Pulitzer Prize nominee Marian Rizzo has written four contemporary novels and two biblical era novels. She’s been a journalist for twenty-five years with the Ocala Star-Banner Newspaper, part of the Gatehouse Media Group. Now retired, Marian has continued to work with the Star-Banner as a correspondent. She’s won numerous awards in journalism, including the New York Times Chairman’s Award and first place in the annual Amy Foundation Writing Awards.
Marian lives in Ocala, Florida, with her daughter Vicki who has Down Syndrome. Her other daughter, Joanna, is the mother of three children. Grandparenting has added another element of joy to Marian’s busy schedule, which includes workouts five times a week, lots of reading, and lunches with the girls.
Visit her online at Marianscorner.com
The Liquid Heart of Florida
Silver Springs, located in central Florida, is perhaps the best known natural artesian spring in the world. A grand natural wonder of the world on par with Niagara Falls or the mighty Mississippi River. Easily the largest spring in the world Silver Springs boasts long-term average measured flows of more than 500 million gallons per day—enough to meet the water consumption needs of 5 million Floridians. Silver Springs is the most visited spring system in the U.S. drawing more than one million tourists each year, and that’s before the days of Disney. Silver Springs has been called the “Fountain of Knowledge” about how all aquatic ecosystems function, based on a landmark, holistic, ecosystem study conducted more than 70 years ago.
Yet Silver Springs is fading due to the careless apathy of the public and the clever manipulations of truth by unscrupulous proponents of poorly regulated growth and development. Despite that, this is an exciting time in the long history of Silver Springs. the Liquid Heart of Florida has the chance to turn the corner from more than 50 years of regulatory neglect and decline, to a future of recovery and protection. Silver Springs can serve as an allegory for all of Florida’s natural wonders. Either it can go the way of the Ivory Billed Woodpecker and Carolina Parakeet, or it can be returned from near extinction like the Brown Pelican and the Bald Eagle. The future of Silver Springs is a choice that will be made by the actions or inactions of our generation.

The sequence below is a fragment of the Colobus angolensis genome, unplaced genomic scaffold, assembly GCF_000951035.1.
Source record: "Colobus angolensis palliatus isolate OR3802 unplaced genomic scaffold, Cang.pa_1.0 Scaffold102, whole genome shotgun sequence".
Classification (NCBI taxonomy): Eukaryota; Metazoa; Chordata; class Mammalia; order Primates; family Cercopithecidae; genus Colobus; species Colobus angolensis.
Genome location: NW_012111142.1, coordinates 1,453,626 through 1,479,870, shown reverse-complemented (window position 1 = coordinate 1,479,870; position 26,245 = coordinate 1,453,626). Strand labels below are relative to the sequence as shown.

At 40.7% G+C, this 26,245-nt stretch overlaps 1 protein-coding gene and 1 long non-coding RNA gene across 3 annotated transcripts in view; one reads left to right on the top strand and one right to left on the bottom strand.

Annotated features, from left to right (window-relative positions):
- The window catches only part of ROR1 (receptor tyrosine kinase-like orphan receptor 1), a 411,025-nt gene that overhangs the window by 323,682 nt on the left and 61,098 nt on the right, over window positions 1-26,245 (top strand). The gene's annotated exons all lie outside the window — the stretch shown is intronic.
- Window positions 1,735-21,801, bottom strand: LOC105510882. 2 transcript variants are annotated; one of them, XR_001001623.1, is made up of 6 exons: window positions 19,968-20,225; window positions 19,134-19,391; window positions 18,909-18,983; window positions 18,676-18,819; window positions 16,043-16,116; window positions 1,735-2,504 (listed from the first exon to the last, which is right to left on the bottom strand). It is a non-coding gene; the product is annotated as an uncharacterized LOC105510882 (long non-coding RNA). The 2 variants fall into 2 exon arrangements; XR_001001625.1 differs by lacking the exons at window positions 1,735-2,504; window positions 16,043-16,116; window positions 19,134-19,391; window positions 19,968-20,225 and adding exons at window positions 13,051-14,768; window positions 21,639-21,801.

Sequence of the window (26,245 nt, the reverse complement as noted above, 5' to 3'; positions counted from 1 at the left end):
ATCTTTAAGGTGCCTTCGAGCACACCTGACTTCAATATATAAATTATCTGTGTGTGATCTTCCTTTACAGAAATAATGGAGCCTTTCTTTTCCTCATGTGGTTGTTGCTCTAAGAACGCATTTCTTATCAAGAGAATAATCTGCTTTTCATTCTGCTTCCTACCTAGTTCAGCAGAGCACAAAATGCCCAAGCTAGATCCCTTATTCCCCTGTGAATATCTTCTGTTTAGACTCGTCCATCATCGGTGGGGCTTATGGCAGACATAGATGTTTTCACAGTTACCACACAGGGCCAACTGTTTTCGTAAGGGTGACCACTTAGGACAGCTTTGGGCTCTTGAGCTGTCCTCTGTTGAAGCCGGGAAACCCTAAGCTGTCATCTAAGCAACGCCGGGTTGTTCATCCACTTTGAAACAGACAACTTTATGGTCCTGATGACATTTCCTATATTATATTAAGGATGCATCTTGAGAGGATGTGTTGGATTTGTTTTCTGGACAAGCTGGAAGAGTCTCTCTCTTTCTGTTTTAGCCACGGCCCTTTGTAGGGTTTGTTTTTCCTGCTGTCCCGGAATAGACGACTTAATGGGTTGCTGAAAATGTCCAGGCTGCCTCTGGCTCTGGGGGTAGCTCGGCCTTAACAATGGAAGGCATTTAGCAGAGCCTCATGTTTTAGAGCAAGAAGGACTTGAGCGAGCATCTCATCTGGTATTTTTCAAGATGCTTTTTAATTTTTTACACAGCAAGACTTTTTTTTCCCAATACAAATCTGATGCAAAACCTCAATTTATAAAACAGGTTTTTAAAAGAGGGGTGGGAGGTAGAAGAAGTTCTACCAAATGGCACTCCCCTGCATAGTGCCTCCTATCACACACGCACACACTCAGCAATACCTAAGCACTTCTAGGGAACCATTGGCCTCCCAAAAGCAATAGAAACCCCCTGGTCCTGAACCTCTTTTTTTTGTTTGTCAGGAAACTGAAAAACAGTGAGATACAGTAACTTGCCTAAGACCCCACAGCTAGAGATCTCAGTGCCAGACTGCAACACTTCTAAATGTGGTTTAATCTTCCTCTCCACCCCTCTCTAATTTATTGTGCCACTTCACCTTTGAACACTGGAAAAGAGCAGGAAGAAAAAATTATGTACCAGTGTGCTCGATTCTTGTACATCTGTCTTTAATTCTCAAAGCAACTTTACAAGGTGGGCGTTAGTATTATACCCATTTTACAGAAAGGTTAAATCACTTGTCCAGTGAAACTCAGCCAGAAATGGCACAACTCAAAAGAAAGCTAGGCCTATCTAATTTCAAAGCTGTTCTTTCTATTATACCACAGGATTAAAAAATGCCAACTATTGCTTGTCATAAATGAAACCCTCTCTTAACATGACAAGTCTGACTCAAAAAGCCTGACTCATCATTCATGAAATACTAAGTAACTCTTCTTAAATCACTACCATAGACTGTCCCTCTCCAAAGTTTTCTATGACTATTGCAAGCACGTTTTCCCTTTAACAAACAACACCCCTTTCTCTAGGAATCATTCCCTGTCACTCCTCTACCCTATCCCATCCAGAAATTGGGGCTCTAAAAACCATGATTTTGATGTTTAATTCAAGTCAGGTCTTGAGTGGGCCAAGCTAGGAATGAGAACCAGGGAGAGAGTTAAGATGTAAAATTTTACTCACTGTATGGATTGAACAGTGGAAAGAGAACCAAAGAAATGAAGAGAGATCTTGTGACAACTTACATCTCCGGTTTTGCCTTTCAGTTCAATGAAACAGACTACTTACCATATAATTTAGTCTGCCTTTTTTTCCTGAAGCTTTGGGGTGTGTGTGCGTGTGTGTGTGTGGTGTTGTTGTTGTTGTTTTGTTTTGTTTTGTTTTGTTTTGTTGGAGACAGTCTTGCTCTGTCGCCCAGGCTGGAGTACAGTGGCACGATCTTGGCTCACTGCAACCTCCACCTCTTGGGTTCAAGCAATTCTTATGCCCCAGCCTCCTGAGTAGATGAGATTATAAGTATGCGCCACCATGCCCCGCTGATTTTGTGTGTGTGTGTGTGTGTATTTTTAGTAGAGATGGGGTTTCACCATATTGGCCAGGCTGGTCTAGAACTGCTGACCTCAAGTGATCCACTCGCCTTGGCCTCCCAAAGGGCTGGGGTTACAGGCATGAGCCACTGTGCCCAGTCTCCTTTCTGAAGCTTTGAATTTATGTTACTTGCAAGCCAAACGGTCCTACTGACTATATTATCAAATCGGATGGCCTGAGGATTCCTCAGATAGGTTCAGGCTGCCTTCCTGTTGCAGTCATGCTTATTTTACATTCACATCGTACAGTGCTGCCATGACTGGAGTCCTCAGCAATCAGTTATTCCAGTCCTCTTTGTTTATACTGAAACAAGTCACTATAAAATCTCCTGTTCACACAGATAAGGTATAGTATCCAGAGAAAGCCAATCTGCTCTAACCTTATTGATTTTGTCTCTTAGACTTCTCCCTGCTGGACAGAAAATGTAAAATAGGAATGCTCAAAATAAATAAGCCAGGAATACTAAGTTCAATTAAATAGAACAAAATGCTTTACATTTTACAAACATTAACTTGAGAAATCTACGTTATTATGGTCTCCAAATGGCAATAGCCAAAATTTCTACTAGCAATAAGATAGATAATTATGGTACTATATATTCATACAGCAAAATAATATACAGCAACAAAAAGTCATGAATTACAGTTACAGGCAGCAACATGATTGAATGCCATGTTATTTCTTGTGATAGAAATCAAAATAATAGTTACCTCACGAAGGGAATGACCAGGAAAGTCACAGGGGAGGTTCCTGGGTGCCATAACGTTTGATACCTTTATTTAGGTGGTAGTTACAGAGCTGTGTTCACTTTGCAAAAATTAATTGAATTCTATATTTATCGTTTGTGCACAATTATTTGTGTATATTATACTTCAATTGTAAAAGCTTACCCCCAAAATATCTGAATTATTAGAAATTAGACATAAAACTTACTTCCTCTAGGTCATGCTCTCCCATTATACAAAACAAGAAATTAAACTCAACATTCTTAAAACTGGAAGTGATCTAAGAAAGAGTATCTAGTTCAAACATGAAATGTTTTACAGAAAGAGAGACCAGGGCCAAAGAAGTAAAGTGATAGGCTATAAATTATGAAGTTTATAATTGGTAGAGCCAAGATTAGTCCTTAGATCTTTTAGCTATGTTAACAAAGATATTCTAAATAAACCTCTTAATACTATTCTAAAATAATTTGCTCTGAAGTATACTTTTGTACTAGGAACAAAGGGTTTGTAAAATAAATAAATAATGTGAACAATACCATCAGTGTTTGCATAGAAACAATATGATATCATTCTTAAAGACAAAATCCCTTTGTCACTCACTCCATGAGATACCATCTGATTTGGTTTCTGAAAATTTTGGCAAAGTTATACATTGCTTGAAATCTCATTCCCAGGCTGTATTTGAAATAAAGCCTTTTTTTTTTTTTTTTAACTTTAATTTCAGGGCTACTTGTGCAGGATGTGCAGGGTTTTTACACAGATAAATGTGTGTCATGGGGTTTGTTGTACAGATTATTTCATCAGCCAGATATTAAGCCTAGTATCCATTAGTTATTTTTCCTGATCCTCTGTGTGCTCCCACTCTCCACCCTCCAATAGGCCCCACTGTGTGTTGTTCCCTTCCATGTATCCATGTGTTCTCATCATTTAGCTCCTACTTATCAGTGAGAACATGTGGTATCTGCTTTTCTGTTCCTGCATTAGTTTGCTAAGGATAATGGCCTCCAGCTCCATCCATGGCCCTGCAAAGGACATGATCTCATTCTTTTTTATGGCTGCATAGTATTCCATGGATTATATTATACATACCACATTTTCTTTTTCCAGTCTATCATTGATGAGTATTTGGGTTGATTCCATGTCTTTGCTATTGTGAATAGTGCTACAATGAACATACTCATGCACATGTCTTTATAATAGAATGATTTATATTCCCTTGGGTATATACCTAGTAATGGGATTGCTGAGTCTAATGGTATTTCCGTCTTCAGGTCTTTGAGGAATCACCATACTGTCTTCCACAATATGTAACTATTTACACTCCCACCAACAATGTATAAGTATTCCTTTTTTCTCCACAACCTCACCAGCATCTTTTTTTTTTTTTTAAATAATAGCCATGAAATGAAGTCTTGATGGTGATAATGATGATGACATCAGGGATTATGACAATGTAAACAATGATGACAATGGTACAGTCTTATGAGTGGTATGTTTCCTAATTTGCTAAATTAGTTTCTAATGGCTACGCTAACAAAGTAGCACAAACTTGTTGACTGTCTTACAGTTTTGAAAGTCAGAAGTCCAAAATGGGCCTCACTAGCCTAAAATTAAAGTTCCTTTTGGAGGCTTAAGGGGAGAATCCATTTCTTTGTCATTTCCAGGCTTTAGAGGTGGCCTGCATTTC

Marian Rizzo is a gifted storyteller, whether it be for news reporting or fiction. She has a keen eye and ear from the intricacies of a story, which translates into very powerful narratives. Marian can turn the mundane into the magnificent through the masterful weaving of character, context, and scene-setting.
– Susan Smiley-Height, Long-time News editor
Also by Marian Rizzo
Dorothy glides past me with an armload of my stuff. She doesn’t pause to ask my opinion, just tosses my personal things into whatever box fits her whim. Or she feeds my precious treasures into the trashcan. Then she moves on as if I’m not even here. As each item leaves my daughter’s hand, I travel back to another time and place.
In Search of
“It’s a simple assignment, really, with some long distance travel involved. You’ll fly to Ephesus and spend a couple of days doing on-site research, then you’ll head to the Isle of Patmos.”
Julie bit her lower lip. “The island where the Apostle John was supposed to have been exiled? Why?”
“There have been reports from credible witnesses that John might still be there waiting for Jesus to return. I want you to find him.”
The first patients arrived: Numbers One and Number Two – the impersonal numbering system designed to keep the staff from getting emotionally involved. If the project continued longer than planned, there would be no hope for Numbers One and Two, or for any of the other unsuspecting test subjects who might stumble into Muldovah.
Julie Peters could barely contain the heady euphoria that enveloped her. She was newly engaged to Mark, the love of her life. Her human interest news story had been picked up by Great Destinations Magazine, and an incredible job offer followed. Now, she found herself on assignment in Cross Creek, Florida, walking in the footstep of her literary heroine, American novelist Marjorie Kinnan Rawlings.
O Holy Night
We sing the lyrics. We love the music. But are we merely mouthing empty words and vain repetitions? Are we just humming the tune? Or do we honestly think about the underlying message?